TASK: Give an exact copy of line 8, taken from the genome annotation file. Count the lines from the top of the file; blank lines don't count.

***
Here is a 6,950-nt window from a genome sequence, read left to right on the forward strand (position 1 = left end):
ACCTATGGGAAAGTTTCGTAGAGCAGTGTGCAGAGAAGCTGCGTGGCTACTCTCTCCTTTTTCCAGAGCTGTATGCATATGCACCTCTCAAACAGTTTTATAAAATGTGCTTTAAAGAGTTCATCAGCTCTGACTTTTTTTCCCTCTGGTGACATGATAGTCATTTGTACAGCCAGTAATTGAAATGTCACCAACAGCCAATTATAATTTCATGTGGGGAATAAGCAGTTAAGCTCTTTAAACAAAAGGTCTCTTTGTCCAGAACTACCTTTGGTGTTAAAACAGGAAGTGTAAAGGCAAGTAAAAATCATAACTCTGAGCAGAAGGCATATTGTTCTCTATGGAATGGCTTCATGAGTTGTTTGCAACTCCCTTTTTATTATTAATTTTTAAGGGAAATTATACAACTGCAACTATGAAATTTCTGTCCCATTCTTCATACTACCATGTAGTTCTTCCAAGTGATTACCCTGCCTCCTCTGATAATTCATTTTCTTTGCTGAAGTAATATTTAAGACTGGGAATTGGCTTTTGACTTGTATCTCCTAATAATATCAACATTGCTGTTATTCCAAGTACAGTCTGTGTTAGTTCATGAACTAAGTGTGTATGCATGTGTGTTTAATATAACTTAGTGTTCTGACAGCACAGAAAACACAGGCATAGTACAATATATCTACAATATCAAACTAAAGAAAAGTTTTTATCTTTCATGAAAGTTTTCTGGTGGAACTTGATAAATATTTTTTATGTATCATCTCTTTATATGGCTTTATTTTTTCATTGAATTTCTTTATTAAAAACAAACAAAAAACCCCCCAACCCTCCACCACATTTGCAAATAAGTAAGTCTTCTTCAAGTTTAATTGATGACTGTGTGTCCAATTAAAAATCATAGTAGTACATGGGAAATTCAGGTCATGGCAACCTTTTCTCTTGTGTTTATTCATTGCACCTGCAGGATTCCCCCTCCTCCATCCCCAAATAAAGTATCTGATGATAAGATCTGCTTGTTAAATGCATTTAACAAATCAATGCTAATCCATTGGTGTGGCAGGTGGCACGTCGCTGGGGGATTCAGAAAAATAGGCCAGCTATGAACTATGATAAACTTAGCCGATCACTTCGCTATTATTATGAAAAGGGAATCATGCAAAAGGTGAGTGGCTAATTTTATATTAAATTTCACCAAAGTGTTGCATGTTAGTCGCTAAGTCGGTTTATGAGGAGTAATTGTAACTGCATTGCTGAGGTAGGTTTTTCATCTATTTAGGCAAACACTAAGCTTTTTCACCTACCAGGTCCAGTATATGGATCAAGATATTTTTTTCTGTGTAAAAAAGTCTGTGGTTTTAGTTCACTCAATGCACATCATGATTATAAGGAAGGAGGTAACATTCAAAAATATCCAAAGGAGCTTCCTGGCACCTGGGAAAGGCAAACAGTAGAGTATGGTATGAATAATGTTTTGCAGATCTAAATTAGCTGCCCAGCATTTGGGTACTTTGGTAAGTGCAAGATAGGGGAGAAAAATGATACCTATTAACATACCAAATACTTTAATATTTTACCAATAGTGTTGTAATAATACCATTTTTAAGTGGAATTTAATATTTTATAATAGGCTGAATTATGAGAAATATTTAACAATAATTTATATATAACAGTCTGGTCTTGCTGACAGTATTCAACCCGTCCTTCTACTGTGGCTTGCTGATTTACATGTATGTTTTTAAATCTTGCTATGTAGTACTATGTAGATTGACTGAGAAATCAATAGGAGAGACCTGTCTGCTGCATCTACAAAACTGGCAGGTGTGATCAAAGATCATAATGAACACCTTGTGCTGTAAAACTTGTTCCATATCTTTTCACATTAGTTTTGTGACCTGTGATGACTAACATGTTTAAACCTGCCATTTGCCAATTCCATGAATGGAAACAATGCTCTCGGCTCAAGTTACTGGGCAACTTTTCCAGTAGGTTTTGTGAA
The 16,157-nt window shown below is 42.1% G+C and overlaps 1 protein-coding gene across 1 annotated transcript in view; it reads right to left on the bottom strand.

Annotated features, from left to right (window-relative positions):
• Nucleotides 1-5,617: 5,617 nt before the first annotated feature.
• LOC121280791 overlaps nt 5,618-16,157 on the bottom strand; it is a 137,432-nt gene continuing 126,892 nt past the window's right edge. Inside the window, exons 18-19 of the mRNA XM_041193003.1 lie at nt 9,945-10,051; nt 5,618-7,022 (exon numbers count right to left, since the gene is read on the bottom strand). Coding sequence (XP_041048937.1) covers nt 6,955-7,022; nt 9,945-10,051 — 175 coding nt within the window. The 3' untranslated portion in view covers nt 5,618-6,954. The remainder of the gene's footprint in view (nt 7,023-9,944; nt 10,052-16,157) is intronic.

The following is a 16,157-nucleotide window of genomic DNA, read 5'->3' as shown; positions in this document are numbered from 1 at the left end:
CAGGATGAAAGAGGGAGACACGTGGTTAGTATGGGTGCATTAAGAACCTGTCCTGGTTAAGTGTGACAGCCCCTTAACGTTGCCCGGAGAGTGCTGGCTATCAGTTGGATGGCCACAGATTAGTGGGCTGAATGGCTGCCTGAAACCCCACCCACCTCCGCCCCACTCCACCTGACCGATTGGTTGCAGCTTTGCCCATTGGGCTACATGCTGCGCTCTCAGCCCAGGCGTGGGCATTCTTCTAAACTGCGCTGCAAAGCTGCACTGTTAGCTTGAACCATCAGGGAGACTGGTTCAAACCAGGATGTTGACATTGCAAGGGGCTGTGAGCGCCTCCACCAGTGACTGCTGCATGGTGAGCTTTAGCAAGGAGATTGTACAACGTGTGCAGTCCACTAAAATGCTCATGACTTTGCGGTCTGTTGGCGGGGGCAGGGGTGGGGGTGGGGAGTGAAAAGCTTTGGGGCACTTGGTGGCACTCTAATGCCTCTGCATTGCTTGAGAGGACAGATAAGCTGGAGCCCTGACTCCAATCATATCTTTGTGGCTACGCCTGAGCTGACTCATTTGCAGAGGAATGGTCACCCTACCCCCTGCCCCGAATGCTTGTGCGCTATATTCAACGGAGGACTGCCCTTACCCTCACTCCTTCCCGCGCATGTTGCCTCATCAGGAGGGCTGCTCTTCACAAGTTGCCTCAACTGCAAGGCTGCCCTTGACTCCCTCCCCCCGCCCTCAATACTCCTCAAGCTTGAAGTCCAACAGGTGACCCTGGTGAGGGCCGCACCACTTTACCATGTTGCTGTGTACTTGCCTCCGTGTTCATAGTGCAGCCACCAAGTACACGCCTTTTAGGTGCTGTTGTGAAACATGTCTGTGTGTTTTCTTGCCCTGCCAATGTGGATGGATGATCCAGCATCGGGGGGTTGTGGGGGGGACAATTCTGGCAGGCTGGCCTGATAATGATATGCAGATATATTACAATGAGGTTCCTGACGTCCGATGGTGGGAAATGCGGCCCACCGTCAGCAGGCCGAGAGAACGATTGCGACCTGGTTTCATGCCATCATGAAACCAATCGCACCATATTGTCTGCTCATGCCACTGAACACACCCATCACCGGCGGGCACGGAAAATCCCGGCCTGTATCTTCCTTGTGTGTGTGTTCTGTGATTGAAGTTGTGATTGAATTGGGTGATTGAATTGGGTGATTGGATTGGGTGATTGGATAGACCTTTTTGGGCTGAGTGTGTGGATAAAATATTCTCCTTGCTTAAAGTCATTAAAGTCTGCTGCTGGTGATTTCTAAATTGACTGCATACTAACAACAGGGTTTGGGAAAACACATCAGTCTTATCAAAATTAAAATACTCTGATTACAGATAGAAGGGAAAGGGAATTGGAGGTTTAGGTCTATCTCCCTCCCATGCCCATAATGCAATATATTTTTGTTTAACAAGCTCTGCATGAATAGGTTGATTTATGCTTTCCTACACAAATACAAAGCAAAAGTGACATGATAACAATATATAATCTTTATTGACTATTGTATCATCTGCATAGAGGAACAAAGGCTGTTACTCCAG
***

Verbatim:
CAGGATGAAAGAGGGAGACACGTGGTTAGTATGGGTGCATTAAGAACCTGTCCTGGTTAAGTGTGACAGCCCCTTAACGTTGCCCGGAGAGTGCTGGCTATCAGTTGGATGGCCACAGATTAGTGGGCTGAATGGCTGCCTGAAACCCCACCCACCTCCGCCCCACTCCACCTGACCGATTGGTTGCAGCTTTGCCCATTGGGCTACATGCTGCGCTCTCAGCCCAGGCGTGGGCATTCTTCTAAACTGCGCTGCAAAGCTGCACTGTTAGCTTGAACCATCAGGGAGACTGGTTCAAACCAGGATGTTGACATTGCAAGGGGCTGTGAGCGCCTCCACCAGTGACTGCTGCATGGTGAGCTTTAGCAAGGAGATTGTACAACGTGTGCAGTCCACTAAAATGCTCATGACTTTGCGGTCTGTTGGCGGGGGCAGGGGTGGGGGTGGGGAGTGAAAAGCTTTGGGGCACTTGGTGGCACTCTAATGCCTCTGCATTGCTTGAGAGGACAGATAAGCTGGAGCCCTGACTCCAATCATATCTTTGTGGCTACGCCTGAGCTGACTCATTTGCAGAGGAATGGTCACCCTACCCCCTGCCCCGAATGCTTGTGCGCTATATTCAACGGAGGACTGCCCTTACCCTCACTCCTTCCCGCGCATGTTGCCTCATCAGGAGGGCTGCTCTTCACAAGTTGCCTCAACTGCAAGGCTGCCCTTGACTCCCTCCCCCCGCCCTCAATACTCCTCAAGCTTGAAGTCCAACAGGTGACCCTGGTGAGGGCCGCACCACTTTACCATGTTGCTGTGTACTTGCCTCCGTGTTCATAGTGCAGCCACCAAGTACACGCCTTTTAGGTGCTGTTGTGAAACATGTCTGTGTGTTTTCTTGCCCTGCCAATGTGGATGGATGATCCAGCATCGGGGGGTTGTGGGGGGGACAATTCTGGCAGGCTGGCCTGATAATGATATGCAGATATATTACAATGAGGTTCCTGACGTCCGATGGTGGGAAATGCGGCCCACCGTCAGCAGGCCGAGAGAACGATTGCGACCTGGTTTCATGCCATCATGAAACCAATCGCACCATATTGTCTGCTCATGCCACTGAACACACCCATCACCGGCGGGCACGGAAAATCCCGGCCTGTATCTTCCTTGTGTGTGTGTTCTGTGATTGAAGTTGTGATTGAATTGGGTGATTGAATTGGGTGATTGGATTGGGTGATTGGATAGACCTTTTTGGGCTGAGTGTGTGGATAAAATATTCTCCTTGCTTAAAGTCATTAAAGTCTGCTGCTGGTGATTTCTAAATTGACTGCATACTAACAACAGGGTTTGGGAAAACACATCAGTCTTATCAAAATTAAAATACTCTGATTACAGATAGAAGGGAAAGGGAATTGGAGGTTTAGGTCTATCTCCCTCCCATGCCCATAATGCAATATATTTTTGTTTAACAAGCTCTGCATGAATAGGTTGATTTATGCTTTCCTACACAAATACAAAGCAAAAGTGACATGATAACAATATATAATCTTTATTGACTATTGTATCATCTGCATAGAGGAACAAAGGCTGTTACTCCAG